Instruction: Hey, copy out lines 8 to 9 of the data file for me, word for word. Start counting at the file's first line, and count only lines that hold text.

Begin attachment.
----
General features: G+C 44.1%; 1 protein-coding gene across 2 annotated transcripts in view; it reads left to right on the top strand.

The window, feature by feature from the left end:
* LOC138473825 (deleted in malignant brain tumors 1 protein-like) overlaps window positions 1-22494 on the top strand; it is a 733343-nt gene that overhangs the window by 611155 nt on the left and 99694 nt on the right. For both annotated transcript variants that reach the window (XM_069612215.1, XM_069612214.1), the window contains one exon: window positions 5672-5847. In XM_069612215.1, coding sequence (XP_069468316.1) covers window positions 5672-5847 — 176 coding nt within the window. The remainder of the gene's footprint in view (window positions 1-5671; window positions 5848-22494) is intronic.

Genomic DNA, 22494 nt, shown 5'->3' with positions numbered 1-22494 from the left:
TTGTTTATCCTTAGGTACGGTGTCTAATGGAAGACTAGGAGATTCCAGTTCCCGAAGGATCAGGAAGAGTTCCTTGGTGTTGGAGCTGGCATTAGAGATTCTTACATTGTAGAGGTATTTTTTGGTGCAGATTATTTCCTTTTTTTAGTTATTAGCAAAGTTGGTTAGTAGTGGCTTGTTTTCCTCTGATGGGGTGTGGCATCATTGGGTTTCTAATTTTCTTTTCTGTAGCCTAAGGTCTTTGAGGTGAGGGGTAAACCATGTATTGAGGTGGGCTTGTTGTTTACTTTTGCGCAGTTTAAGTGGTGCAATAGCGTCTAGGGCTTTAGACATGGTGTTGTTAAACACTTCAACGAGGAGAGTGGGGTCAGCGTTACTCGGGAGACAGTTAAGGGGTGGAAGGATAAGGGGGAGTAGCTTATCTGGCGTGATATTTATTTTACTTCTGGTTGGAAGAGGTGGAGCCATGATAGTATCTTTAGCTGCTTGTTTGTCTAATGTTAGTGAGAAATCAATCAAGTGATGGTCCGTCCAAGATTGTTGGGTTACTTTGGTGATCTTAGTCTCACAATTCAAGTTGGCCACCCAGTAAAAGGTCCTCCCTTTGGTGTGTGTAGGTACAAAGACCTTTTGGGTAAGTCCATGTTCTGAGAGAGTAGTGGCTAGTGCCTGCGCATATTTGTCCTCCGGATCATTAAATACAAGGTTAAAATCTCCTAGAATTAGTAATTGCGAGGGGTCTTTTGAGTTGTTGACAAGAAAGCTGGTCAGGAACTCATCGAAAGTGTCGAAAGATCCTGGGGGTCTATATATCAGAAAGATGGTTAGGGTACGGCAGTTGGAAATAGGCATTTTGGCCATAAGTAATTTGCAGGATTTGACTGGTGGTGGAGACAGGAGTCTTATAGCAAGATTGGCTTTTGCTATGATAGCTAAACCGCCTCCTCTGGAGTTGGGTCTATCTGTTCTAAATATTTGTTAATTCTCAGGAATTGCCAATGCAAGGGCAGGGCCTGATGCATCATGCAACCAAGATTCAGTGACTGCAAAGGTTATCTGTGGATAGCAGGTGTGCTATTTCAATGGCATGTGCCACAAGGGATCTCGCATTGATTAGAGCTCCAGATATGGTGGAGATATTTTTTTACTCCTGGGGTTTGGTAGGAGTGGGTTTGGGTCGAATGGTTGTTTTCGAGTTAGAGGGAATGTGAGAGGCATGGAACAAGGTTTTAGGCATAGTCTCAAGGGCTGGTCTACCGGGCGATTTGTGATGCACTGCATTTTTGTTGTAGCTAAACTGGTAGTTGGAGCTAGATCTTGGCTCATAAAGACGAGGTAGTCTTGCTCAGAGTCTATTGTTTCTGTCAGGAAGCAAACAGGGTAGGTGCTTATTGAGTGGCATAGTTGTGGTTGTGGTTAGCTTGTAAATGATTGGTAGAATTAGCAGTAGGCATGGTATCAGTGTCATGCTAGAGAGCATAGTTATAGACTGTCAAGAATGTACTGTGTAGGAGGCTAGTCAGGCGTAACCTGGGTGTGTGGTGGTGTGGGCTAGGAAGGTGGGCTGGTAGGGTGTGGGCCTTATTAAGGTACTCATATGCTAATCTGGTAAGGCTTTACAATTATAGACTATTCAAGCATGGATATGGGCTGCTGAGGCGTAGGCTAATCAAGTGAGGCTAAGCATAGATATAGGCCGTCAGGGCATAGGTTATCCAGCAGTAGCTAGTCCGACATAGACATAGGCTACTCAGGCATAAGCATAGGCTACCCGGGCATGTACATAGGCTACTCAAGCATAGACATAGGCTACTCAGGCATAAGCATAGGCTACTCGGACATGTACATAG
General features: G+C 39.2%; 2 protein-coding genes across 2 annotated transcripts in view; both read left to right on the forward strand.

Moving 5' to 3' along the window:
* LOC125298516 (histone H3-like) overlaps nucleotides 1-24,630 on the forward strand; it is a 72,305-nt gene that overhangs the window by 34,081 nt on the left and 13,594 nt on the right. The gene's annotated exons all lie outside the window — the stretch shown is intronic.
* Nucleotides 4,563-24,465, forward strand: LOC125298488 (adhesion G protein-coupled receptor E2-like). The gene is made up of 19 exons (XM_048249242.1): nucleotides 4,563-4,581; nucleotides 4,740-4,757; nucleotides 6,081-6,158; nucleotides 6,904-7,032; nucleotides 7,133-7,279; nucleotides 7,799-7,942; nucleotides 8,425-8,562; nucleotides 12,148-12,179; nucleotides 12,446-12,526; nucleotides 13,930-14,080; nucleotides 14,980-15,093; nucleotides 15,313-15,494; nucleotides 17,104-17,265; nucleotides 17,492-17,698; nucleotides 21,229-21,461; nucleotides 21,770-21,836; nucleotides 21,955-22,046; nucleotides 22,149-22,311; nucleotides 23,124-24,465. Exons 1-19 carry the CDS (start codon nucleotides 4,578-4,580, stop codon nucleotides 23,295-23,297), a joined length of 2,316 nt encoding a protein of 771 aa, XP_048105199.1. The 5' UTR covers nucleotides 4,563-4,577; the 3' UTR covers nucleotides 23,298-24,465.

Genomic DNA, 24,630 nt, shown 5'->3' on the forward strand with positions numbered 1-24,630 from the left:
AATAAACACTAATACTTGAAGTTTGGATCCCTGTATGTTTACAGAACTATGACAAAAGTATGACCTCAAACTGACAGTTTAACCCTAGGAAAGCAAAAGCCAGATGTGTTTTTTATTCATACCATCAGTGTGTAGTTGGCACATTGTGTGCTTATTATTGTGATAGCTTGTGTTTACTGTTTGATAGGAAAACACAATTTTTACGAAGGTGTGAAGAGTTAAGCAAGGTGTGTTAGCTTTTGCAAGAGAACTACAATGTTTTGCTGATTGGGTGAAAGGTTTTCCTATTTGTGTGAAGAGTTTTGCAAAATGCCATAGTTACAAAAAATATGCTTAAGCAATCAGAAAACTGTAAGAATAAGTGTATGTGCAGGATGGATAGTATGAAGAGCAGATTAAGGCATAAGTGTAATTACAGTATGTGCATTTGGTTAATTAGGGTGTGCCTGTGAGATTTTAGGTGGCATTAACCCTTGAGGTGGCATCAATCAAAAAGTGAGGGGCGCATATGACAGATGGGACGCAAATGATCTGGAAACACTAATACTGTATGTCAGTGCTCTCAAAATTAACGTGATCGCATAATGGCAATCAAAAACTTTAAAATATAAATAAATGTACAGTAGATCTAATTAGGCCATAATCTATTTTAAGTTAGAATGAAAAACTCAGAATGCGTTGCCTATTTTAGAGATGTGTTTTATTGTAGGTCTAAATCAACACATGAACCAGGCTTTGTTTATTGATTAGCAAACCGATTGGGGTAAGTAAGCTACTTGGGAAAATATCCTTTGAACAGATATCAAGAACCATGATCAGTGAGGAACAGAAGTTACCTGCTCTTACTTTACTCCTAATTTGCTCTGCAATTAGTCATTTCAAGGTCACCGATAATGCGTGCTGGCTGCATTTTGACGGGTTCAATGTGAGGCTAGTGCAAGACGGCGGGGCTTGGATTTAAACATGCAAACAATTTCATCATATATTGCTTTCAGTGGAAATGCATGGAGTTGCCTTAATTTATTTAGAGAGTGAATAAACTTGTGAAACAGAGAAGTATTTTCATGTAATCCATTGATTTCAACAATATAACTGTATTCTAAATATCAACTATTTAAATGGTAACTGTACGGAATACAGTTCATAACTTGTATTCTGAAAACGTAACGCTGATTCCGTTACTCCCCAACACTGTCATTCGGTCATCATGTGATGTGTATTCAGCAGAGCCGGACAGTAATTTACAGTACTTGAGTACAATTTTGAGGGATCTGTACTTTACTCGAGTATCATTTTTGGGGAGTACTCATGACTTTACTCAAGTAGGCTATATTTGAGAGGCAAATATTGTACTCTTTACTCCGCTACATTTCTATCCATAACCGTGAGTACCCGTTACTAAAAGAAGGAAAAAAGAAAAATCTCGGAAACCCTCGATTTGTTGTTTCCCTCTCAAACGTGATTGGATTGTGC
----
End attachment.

* LOC125298516 (histone H3-like) overlaps nucleotides 1-24,630 on the forward strand; it is a 72,305-nt gene that overhangs the window by 34,081 nt on the left and 13,594 nt on the right. The gene's annotated exons all lie outside the window — the stretch shown is intronic.
* Nucleotides 4,563-24,465, forward strand: LOC125298488 (adhesion G protein-coupled receptor E2-like). The gene is made up of 19 exons (XM_048249242.1): nucleotides 4,563-4,581; nucleotides 4,740-4,757; nucleotides 6,081-6,158; nucleotides 6,904-7,032; nucleotides 7,133-7,279; nucleotides 7,799-7,942; nucleotides 8,425-8,562; nucleotides 12,148-12,179; nucleotides 12,446-12,526; nucleotides 13,930-14,080; nucleotides 14,980-15,093; nucleotides 15,313-15,494; nucleotides 17,104-17,265; nucleotides 17,492-17,698; nucleotides 21,229-21,461; nucleotides 21,770-21,836; nucleotides 21,955-22,046; nucleotides 22,149-22,311; nucleotides 23,124-24,465. Exons 1-19 carry the CDS (start codon nucleotides 4,578-4,580, stop codon nucleotides 23,295-23,297), a joined length of 2,316 nt encoding a protein of 771 aa, XP_048105199.1. The 5' UTR covers nucleotides 4,563-4,577; the 3' UTR covers nucleotides 23,298-24,465.